This seminar commences with a unit on the development and organization of the Periodic Table. A brief review of atomic structure is used to introduce students to the concepts of ions, oxidation numbers and bonding. The class then studies different types of chemical bonding, the kinetic theory of gases, equilibrium, and redox reactions. Theoretical concepts are investigated in the laboratory and by means of problem solving. Laboratory activities are an integral part of this class.
The goal of this one-year course is to help students understand and develop conceptual principles in physics with the ability to reason by using problem solving skills. Topics include kinematics in one and two dimensions, forces, Newton’s Law of Motion, dynamics of uniform circular motion, work and energy, and impulse and momentum. Elasticity and simple harmonic motion, principle of linear superposition and interference phenomena, Electromagnetic theory, and magnetism are among many concepts developed.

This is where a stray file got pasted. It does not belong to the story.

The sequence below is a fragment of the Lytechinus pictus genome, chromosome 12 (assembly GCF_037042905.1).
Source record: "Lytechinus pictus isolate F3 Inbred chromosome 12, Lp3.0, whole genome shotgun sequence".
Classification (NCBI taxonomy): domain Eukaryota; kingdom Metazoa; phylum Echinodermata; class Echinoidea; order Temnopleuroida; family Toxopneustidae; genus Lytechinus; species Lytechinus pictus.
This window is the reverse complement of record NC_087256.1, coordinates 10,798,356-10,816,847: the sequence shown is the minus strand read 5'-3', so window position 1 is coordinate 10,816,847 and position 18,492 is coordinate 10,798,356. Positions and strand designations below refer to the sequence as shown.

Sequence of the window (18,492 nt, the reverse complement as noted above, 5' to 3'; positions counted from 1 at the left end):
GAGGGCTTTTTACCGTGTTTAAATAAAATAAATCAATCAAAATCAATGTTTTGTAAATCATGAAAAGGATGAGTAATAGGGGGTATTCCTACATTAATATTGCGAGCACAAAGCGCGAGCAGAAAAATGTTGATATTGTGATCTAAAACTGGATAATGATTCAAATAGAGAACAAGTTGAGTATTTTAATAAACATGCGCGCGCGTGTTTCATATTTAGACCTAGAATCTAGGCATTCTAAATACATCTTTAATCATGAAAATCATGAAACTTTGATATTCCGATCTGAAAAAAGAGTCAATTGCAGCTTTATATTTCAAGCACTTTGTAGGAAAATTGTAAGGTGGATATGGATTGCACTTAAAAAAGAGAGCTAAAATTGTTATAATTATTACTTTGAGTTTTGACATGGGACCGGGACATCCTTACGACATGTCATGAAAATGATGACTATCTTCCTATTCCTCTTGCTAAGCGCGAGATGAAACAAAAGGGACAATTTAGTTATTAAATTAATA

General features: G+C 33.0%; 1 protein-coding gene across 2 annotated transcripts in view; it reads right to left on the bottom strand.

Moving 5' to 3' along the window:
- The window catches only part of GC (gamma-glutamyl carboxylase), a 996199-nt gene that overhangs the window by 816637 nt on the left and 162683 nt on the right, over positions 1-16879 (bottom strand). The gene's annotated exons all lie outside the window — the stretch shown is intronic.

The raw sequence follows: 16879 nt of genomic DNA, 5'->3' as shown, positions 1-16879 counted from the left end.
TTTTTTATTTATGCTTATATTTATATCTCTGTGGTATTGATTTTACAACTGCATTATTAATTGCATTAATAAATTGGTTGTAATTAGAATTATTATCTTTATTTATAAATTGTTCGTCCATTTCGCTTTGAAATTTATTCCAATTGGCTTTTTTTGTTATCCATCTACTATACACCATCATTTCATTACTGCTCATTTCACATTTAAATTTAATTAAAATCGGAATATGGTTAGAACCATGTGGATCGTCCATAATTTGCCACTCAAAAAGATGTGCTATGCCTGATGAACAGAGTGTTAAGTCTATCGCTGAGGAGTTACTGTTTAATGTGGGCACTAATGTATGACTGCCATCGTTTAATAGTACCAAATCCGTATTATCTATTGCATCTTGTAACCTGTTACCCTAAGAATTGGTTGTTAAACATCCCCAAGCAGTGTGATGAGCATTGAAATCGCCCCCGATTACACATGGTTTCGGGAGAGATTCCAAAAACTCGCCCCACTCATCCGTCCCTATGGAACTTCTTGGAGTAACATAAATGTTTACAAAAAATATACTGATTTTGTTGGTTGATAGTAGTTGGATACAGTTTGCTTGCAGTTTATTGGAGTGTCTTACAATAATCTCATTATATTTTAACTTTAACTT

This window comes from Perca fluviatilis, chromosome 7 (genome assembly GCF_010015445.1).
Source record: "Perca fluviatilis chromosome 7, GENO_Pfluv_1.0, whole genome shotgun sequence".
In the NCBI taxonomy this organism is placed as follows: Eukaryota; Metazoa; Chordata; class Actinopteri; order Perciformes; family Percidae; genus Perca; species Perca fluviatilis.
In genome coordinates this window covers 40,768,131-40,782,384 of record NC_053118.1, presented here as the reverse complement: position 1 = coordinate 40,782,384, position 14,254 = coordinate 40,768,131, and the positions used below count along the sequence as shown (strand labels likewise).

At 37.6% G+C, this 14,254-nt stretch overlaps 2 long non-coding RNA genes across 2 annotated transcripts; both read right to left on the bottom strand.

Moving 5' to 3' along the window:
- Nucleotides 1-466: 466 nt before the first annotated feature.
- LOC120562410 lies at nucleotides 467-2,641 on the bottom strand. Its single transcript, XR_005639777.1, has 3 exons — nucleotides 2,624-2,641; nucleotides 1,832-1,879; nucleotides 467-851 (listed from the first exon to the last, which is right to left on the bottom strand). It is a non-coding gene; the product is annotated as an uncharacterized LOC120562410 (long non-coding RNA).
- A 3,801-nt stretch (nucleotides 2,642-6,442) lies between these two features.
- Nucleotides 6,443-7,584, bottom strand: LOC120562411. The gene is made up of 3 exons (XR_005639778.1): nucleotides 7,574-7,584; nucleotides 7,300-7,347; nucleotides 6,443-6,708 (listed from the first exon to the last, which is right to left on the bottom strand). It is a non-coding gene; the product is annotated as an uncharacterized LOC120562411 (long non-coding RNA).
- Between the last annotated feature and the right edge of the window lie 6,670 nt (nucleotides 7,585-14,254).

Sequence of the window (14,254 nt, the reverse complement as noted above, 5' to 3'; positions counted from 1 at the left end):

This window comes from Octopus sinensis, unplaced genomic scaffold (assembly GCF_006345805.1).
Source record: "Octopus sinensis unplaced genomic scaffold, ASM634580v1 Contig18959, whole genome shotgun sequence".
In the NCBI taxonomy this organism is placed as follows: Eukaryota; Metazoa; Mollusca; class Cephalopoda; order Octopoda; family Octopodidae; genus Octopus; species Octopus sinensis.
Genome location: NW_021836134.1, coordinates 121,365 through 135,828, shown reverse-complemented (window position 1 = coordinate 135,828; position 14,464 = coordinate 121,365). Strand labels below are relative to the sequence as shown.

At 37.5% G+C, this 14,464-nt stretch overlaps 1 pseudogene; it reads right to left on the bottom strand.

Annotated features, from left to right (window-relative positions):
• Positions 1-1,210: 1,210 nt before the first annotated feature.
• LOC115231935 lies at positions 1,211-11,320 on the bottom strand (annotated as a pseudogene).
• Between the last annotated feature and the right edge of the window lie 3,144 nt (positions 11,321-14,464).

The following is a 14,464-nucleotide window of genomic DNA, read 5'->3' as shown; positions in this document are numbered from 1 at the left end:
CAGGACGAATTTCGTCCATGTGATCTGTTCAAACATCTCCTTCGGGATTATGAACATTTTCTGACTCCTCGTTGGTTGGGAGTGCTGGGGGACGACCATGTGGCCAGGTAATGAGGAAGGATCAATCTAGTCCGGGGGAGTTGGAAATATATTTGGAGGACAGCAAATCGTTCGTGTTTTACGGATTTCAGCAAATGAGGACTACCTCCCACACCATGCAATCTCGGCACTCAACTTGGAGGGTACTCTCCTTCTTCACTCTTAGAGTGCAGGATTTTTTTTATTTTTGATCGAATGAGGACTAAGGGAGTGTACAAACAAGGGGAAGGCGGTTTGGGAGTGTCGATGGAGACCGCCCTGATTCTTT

Prerequisites: Upper level math course, B+ average in all science courses, and teacher recommendation.
Optics is the science of the visual world. Light cannot be seen directly; only through interaction with matter can we perceive its existence. Students will explore the phenomena of reflection, refraction, polarization, dispersion, interference, and diffraction. We will study the color spectrum and images generated by mirrors (flat, convex and concave) and lenses (biconcave and biconvex) through observable quantities (parallax and perspective), and later through the ray-tracing. We will discuss some of the contemporary topics related to optics like wave and particle models, and a brief overview of special relativity and quantum mechanics may be included if time allows.